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Review Of Paul Weller Gig At The Trocadero In Philadelphia!

Holding Up Quite Well!
Veteran Rocker Paul Weller Performs At The Trocadero.
By Sam Adams
The Philadelphia Inquirer

Although Paul Weller's caustic disdain classified the Jam as punk-rockers, the music was covertly traditionalist, looking as much to the concise harmonies of American soul as to the band's spike-haired contemporaries.

But if Weller's classicist leanings set him apart at first, they've stood him in good stead over the long haul. Long after most of his peers have been reduced to living off the fruits of past glories, Weller, 50, is still playing new songs to a loyal audience, who joined him at the Trocadero on Sunday night.

For the most part, Weller's solo career has traded innovation for craft, focusing on a sound aptly captured by the title of his 1997 album, Heavy Soul. But with his new album, 22 Dreams, Weller has pushed himself in a new direction. Directions, actually: The sprawling, 21-track album ventures from ringing folk-rock to psychedelic sound collage. It's as if Weller took every good (and not-so-good) idea he's been saving up and decided to use them all at once.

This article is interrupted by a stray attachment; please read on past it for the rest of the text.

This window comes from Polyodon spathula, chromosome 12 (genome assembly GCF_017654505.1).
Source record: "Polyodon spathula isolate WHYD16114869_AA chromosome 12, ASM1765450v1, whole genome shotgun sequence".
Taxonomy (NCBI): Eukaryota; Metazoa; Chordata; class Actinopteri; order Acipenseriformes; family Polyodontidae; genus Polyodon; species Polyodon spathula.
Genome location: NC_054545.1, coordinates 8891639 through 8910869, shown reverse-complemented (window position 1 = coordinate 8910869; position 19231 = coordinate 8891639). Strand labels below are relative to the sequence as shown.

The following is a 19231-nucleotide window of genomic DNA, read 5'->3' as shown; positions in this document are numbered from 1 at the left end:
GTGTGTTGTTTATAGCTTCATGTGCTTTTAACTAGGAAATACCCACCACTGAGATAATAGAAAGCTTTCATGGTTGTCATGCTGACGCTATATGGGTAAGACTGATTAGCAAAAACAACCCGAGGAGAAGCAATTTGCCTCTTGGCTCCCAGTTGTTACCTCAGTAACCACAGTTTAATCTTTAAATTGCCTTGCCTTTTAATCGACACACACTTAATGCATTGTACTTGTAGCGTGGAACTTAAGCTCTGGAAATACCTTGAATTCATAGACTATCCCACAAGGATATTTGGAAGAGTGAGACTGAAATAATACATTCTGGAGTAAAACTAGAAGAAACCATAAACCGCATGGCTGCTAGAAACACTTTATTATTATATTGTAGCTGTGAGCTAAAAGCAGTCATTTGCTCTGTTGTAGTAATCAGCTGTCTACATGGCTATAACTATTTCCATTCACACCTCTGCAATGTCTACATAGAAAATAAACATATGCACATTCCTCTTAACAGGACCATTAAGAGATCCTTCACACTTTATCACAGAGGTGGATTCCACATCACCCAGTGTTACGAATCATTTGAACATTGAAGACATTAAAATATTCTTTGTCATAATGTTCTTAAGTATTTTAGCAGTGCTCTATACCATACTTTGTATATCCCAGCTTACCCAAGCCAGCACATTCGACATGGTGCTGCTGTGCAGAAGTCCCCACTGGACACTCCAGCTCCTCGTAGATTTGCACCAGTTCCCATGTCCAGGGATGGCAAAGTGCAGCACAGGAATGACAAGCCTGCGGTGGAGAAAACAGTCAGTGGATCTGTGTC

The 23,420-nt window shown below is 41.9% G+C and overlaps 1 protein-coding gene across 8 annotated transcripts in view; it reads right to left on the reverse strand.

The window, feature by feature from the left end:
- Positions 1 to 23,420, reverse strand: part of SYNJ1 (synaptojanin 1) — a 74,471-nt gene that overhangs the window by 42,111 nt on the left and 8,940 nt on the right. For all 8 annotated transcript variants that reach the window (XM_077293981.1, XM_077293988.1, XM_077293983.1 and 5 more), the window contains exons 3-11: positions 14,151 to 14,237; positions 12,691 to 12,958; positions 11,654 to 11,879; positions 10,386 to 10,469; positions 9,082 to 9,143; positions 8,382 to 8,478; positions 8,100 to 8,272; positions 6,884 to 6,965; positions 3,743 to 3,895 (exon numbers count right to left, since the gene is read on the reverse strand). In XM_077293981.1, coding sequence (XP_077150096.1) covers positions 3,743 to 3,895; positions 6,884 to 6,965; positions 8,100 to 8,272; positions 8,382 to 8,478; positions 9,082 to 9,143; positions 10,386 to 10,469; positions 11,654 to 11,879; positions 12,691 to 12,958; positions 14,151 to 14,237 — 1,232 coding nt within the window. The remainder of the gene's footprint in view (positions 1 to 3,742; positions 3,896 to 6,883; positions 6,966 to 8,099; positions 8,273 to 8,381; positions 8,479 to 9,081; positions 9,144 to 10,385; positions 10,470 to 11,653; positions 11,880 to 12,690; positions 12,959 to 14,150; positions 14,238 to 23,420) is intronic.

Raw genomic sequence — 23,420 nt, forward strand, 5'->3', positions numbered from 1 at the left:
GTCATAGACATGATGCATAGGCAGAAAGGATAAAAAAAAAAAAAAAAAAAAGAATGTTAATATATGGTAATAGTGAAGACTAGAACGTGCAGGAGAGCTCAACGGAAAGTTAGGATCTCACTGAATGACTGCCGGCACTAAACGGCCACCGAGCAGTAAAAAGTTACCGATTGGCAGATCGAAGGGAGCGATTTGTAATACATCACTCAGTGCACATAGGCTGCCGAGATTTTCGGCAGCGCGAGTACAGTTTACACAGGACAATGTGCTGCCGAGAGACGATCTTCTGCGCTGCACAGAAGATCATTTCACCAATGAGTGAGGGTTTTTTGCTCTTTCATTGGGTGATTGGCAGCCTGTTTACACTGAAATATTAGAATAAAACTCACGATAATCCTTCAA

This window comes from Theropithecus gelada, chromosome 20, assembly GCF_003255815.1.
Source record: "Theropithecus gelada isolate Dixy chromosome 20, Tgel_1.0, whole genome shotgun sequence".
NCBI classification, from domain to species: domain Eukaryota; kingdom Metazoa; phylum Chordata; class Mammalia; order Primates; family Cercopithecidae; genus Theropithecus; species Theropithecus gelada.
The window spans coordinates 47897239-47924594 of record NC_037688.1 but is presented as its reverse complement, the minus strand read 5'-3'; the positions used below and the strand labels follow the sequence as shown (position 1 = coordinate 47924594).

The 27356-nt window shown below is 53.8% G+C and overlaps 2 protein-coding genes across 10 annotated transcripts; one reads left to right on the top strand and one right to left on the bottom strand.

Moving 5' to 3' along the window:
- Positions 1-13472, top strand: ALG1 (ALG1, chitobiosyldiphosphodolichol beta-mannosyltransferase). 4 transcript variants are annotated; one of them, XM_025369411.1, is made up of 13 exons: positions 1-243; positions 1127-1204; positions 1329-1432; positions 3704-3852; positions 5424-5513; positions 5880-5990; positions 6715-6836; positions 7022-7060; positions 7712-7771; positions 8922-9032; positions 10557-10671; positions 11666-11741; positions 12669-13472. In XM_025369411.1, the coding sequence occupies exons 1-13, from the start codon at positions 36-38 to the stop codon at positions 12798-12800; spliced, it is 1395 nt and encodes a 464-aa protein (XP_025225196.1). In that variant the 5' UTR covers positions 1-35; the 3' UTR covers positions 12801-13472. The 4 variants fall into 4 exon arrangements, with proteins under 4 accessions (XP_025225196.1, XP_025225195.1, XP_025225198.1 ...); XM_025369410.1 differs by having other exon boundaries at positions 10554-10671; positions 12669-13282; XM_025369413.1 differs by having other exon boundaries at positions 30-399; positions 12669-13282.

Weller's Troc set was either less ambitious or more controlled, depending on how you chose to look at it. With a tight four-piece band behind him, Weller offered his current single, "Echoes Round the Sun," as a chugging rocker, minus the album version's cinematic strings. The spare, bluesy "22 Dreams" was a dead ringer for the Electric Prunes garage-rock staple "I Had Too Much to Dream (Last Night)," although Weller at least quantifies the oneiric excess.

Although Weller dipped into his back catalog to retrieve the Jam's "Town Called Malice," he let the crowd sing the chorus, which sounded more than ever like some lost 1960s gem. Weller, who once titled a best-of album Modern Classics, has settled into his rock-star role, but he has gotten comfortable without getting complacent. He made himself at home on stage, smoking cigarettes and ordering a round of drinks, but by the end of nearly two hours, he was drenched in sweat. Although he has never seemed to lack self-confidence, Weller still plays as if he's got something to prove, and by so doing, proves it.


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For thirty years, John Weller managed the career of his son Paul, through the salad days and success of The Jam in the Seventies and early Eighties, the ups and downs of The Style Council and Paul’s re-emergence as a solo artist in the Nineties. Theirs was a unique father-son relationship in the music industry, built on John’s unwavering belief in Paul’s talent and shared values like hard work and pragmatism.

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